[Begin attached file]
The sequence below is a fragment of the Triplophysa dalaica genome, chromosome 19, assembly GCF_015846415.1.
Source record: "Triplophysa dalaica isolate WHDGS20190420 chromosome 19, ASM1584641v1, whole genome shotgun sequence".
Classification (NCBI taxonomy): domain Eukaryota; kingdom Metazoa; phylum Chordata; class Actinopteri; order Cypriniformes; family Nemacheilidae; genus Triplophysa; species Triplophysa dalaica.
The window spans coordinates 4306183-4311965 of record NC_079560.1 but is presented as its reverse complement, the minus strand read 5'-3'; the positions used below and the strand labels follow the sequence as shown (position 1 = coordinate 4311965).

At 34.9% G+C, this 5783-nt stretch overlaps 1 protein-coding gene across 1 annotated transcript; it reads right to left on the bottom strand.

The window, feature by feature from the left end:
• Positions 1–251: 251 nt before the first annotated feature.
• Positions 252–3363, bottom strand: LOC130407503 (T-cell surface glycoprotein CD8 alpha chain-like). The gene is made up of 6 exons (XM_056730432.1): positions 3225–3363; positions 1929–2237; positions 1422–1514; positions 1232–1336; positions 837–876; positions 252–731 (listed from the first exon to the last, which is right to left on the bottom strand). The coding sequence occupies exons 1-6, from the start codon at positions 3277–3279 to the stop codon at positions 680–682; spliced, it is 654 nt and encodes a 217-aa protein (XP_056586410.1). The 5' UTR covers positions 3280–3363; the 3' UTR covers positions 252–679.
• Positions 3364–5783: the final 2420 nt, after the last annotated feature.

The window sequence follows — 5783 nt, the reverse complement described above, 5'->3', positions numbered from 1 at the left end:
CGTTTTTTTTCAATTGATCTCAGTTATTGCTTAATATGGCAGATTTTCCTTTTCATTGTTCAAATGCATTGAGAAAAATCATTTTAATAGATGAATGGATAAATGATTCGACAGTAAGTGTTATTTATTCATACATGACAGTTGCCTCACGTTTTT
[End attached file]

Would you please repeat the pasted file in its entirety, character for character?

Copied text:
The sequence below is a fragment of the Triplophysa dalaica genome, chromosome 19, assembly GCF_015846415.1.
Source record: "Triplophysa dalaica isolate WHDGS20190420 chromosome 19, ASM1584641v1, whole genome shotgun sequence".
Classification (NCBI taxonomy): domain Eukaryota; kingdom Metazoa; phylum Chordata; class Actinopteri; order Cypriniformes; family Nemacheilidae; genus Triplophysa; species Triplophysa dalaica.
The window spans coordinates 4306183-4311965 of record NC_079560.1 but is presented as its reverse complement, the minus strand read 5'-3'; the positions used below and the strand labels follow the sequence as shown (position 1 = coordinate 4311965).

At 34.9% G+C, this 5783-nt stretch overlaps 1 protein-coding gene across 1 annotated transcript; it reads right to left on the bottom strand.

The window, feature by feature from the left end:
• Positions 1–251: 251 nt before the first annotated feature.
• Positions 252–3363, bottom strand: LOC130407503 (T-cell surface glycoprotein CD8 alpha chain-like). The gene is made up of 6 exons (XM_056730432.1): positions 3225–3363; positions 1929–2237; positions 1422–1514; positions 1232–1336; positions 837–876; positions 252–731 (listed from the first exon to the last, which is right to left on the bottom strand). The coding sequence occupies exons 1-6, from the start codon at positions 3277–3279 to the stop codon at positions 680–682; spliced, it is 654 nt and encodes a 217-aa protein (XP_056586410.1). The 5' UTR covers positions 3280–3363; the 3' UTR covers positions 252–679.
• Positions 3364–5783: the final 2420 nt, after the last annotated feature.

The window sequence follows — 5783 nt, the reverse complement described above, 5'->3', positions numbered from 1 at the left end:
CGTTTTTTTTCAATTGATCTCAGTTATTGCTTAATATGGCAGATTTTCCTTTTCATTGTTCAAATGCATTGAGAAAAATCATTTTAATAGATGAATGGATAAATGATTCGACAGTAAGTGTTATTTATTCATACATGACAGTTGCCTCACGTTTTT